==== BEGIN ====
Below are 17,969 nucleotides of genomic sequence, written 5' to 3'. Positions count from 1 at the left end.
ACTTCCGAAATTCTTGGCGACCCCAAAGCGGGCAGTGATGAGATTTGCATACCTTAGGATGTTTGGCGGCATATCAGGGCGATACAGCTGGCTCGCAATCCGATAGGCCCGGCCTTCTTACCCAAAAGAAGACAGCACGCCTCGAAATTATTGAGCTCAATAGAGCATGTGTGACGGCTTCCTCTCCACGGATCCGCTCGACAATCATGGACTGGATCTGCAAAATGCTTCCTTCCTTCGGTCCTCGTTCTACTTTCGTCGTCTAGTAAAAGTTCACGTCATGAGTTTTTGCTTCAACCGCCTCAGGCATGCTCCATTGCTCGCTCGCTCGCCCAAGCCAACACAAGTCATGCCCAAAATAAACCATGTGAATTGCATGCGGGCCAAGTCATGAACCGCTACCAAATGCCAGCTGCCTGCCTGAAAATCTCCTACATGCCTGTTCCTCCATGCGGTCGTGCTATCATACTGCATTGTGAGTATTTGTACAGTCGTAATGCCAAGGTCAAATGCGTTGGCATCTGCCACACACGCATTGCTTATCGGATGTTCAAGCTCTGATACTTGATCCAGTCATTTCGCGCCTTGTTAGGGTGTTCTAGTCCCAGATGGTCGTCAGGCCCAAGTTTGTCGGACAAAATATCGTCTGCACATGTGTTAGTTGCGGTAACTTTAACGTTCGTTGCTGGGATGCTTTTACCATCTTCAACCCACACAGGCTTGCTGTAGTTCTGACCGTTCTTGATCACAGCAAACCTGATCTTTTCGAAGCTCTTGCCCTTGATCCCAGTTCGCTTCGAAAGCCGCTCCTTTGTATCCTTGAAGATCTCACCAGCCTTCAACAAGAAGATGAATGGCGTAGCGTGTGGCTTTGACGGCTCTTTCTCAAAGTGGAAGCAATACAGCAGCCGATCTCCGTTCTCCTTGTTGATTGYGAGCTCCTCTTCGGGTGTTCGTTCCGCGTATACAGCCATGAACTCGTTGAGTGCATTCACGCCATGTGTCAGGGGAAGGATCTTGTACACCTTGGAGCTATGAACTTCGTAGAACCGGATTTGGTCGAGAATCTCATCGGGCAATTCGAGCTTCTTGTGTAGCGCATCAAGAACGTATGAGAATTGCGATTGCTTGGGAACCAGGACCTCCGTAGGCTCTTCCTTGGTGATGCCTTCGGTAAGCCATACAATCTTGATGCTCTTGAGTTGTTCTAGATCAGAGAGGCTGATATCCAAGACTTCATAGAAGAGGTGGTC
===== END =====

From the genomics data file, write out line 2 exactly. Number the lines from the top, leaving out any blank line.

ACTTCCGAAATTCTTGGCGACCCCAAAGCGGGCAGTGATGAGATTTGCATACCTTAGGATGTTTGGCGGCATATCAGGGCGATACAGCTGGCTCGCAATCCGATAGGCCCGGCCTTCTTACCCAAAAGAAGACAGCACGCCTCGAAATTATTGAGCTCAATAGAGCATGTGTGACGGCTTCCTCTCCACGGATCCGCTCGACAATCATGGACTGGATCTGCAAAATGCTTCCTTCCTTCGGTCCTCGTTCTACTTTCGTCGTCTAGTAAAAGTTCACGTCATGAGTTTTTGCTTCAACCGCCTCAGGCATGCTCCATTGCTCGCTCGCTCGCCCAAGCCAACACAAGTCATGCCCAAAATAAACCATGTGAATTGCATGCGGGCCAAGTCATGAACCGCTACCAAATGCCAGCTGCCTGCCTGAAAATCTCCTACATGCCTGTTCCTCCATGCGGTCGTGCTATCATACTGCATTGTGAGTATTTGTACAGTCGTAATGCCAAGGTCAAATGCGTTGGCATCTGCCACACACGCATTGCTTATCGGATGTTCAAGCTCTGATACTTGATCCAGTCATTTCGCGCCTTGTTAGGGTGTTCTAGTCCCAGATGGTCGTCAGGCCCAAGTTTGTCGGACAAAATATCGTCTGCACATGTGTTAGTTGCGGTAACTTTAACGTTCGTTGCTGGGATGCTTTTACCATCTTCAACCCACACAGGCTTGCTGTAGTTCTGACCGTTCTTGATCACAGCAAACCTGATCTTTTCGAAGCTCTTGCCCTTGATCCCAGTTCGCTTCGAAAGCCGCTCCTTTGTATCCTTGAAGATCTCACCAGCCTTCAACAAGAAGATGAATGGCGTAGCGTGTGGCTTTGACGGCTCTTTCTCAAAGTGGAAGCAATACAGCAGCCGATCTCCGTTCTCCTTGTTGATTGYGAGCTCCTCTTCGGGTGTTCGTTCCGCGTATACAGCCATGAACTCGTTGAGTGCATTCACGCCATGTGTCAGGGGAAGGATCTTGTACACCTTGGAGCTATGAACTTCGTAGAACCGGATTTGGTCGAGAATCTCATCGGGCAATTCGAGCTTCTTGTGTAGCGCATCAAGAACGTATGAGAATTGCGATTGCTTGGGAACCAGGACCTCCGTAGGCTCTTCCTTGGTGATGCCTTCGGTAAGCCATACAATCTTGATGCTCTTGAGTTGTTCTAGATCAGAGAGGCTGATATCCAAGACTTCATAGAAGAGGTGGTC